“It’s lucky I’ve got enough petrol for their dancing and their gym,” said Lettice. “Still, one doesn’t really want to go anywhere now. I must go through the Red Cross stores this morning, but I’m going down to the stables first. See you at lunch, Bunny.”

Miss Bunting looked after her with some displeasure. A young woman of Lettice’s age oughtn’t to say she didn’t want to go anywhere, even if she was a widow. There was Lady Peggy Mason in the last war, who had lost two husbands and married a third before the Armistice, and one would hardly have guessed she was a widow even for the brief periods when she was. But it was no good expecting Lettice to be like Lady Peggy, who was as hard as nails. Besides Lady Peggy wasn’t really what you would call race, not with that very common grandfather on her mother’s side, and Lettice was County right through.

“If only Lord Richard were alive,” said Miss Bunting aloud to herself. But Lord Richard was not alive; at least he had last been seen at Calais and by this time no news must be bad news and sure news: and so many of Miss Bunting’s pupils were dead now, and so many more would be dead as time went on. Two wars do not keep one’s old pupils alive. Miss Bunting sometimes had a dream that she flew—not in an aeroplane but with invisible wings—to Germany and alighting in Hitler’s dining room just as he was beginning his lunch, stood in front of him and said, “Kill me, but don’t kill my pupils because I can’t bear it.” The dream had always tailed off into incoherence, but it came again and again, and Miss Bunting had a sneaking feeling, which she condemned firmly as superstitious and even prayed against on Sundays, though not with real fervour, that if only she could keep asleep till Hitler answered, the war would somehow come to an end. But so far she had always woken too soon.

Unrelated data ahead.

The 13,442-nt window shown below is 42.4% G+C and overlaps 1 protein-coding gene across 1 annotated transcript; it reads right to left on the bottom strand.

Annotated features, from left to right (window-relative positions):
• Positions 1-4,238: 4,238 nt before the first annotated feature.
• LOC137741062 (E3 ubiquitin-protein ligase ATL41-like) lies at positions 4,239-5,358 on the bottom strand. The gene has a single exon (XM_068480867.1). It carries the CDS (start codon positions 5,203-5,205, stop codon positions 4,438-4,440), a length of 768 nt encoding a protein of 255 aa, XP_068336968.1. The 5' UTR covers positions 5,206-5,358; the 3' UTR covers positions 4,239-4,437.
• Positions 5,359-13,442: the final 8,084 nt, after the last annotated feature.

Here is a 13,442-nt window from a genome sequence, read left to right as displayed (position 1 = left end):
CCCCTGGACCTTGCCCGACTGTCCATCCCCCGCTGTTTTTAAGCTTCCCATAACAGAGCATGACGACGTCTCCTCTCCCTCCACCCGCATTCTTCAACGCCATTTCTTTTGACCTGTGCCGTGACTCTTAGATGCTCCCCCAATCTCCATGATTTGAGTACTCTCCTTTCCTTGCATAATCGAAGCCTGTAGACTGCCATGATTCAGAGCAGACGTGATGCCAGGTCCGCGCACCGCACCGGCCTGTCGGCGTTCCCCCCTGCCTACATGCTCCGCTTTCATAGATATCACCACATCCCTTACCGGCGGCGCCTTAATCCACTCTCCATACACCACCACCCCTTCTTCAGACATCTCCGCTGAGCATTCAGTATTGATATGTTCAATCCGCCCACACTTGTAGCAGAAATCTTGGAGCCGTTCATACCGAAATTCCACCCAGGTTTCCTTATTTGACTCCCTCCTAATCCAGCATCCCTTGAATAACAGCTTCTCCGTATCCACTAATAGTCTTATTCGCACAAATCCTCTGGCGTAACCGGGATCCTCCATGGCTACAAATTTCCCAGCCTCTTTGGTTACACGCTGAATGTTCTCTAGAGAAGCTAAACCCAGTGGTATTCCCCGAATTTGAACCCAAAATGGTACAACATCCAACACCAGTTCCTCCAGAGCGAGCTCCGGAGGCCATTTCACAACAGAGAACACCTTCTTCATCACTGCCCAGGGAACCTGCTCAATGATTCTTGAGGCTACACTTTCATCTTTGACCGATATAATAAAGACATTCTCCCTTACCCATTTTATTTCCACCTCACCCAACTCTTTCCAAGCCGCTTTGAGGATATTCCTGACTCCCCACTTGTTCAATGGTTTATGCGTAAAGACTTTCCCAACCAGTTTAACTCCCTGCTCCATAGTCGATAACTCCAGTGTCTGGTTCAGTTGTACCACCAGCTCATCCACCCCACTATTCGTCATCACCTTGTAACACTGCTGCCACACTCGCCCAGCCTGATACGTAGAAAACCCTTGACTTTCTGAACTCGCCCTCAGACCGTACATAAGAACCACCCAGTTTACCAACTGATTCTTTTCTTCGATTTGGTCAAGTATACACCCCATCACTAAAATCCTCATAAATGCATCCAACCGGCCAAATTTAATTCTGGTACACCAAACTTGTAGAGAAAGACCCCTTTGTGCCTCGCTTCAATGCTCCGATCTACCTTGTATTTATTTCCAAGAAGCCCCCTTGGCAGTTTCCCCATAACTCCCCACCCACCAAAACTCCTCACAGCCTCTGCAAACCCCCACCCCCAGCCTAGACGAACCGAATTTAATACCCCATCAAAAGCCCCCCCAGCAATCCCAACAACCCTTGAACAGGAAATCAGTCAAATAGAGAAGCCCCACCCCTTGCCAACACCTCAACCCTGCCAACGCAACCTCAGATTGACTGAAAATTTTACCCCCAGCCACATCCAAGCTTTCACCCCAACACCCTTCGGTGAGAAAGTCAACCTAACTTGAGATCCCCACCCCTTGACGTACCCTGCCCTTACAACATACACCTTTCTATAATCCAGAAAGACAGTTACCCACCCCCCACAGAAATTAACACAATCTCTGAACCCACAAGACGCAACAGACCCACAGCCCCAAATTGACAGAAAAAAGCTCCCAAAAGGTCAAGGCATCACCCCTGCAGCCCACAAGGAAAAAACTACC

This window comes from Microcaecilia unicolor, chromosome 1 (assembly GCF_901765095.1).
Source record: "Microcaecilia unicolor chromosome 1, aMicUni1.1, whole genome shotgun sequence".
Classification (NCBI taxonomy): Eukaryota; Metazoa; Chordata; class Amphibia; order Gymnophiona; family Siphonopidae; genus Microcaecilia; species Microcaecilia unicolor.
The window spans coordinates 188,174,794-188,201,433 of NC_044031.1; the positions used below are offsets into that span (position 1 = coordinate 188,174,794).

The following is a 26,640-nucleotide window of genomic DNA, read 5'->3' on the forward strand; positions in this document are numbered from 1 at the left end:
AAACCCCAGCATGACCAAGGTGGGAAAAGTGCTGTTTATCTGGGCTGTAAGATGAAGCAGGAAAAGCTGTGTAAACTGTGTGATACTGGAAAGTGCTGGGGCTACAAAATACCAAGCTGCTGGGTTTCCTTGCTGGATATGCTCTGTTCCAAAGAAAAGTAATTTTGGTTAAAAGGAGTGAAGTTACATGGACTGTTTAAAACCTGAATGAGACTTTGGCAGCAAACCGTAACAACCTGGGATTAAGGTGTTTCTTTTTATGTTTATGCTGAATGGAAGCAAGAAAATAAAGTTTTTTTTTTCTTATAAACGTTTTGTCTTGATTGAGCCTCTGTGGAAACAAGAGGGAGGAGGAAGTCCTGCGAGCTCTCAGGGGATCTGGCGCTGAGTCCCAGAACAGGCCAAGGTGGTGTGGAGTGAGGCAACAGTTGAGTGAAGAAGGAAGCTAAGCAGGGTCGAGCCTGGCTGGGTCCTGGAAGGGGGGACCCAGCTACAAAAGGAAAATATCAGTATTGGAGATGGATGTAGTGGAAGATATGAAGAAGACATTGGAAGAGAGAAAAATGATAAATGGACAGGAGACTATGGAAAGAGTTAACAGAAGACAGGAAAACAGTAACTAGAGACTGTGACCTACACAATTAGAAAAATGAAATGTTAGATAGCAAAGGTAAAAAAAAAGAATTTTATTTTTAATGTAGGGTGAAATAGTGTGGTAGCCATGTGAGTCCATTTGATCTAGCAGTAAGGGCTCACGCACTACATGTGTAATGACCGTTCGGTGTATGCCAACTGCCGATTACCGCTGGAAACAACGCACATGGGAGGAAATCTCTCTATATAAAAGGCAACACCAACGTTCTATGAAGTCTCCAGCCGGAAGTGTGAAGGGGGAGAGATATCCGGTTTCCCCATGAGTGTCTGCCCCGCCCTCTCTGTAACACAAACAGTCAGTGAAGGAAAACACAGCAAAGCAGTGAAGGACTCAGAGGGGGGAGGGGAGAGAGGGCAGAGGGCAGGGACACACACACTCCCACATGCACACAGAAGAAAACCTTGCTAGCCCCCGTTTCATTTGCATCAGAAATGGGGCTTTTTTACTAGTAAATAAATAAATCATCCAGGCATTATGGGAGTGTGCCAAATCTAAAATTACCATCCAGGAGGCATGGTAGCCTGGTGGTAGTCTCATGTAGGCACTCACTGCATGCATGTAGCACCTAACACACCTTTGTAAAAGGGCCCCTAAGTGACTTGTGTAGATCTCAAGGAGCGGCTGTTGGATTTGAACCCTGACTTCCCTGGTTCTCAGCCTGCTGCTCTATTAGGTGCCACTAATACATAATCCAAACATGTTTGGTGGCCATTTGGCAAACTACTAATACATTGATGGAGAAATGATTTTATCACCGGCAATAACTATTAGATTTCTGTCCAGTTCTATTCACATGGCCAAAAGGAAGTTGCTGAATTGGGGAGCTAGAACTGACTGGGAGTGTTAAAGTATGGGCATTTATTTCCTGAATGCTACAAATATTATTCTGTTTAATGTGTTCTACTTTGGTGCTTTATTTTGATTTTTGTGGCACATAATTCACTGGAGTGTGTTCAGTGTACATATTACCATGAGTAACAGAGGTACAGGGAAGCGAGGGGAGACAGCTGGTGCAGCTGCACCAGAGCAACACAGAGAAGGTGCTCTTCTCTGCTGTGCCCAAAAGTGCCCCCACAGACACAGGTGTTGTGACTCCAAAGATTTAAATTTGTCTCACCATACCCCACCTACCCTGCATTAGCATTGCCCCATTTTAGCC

Lettice went out by the side door, for the front door with its steps, its elegant pilasters and its fanlight was not used now that the living rooms were shut up. The stables were about a furlong from the house, giving the coachman ample room to get his horses to a spanking trot up the rise and wheel them round smartly at the front door, where they pawed and champed and fretted their necks like swans against the bearing rein. Tradition had it that Mr. Marling’s father in his young days, being an autocrat in the matter of punctuality and given to the good old tradition of swearing at the men servants from time to time, had once been at the front door when the landau and pair, ordered for three o’clock, had drawn up at the steps before the mellow stable clock had chimed three. Upon this he had damned and swore somethink hawful, as the coachman subsequently related, not without pride, to a select audience at the Marling Arms, and had ordered him to turn the horses and bring them up again on the stroke. Lettice’s father had equally insisted on punctuality, though without the swearing, but that was before the war when they had the big Daimler and the two smaller cars and two chauffeurs. Now the chauffeurs had gone to munitions, the Daimler and one of the smaller cars were laid up for the duration, and only the smaller family car was being used. Oliver and Lucy each had a disreputable runabout. Mrs. Marling had always refused to learn to drive, so if none of her family were free to drive her she stayed at home or walked. Lettice was able to help her mother with her own car which, as we have seen, was otherwise used chiefly for the children’s classes, and on other occasions she walked, or bicycled, a mode of progression which frightened her very much.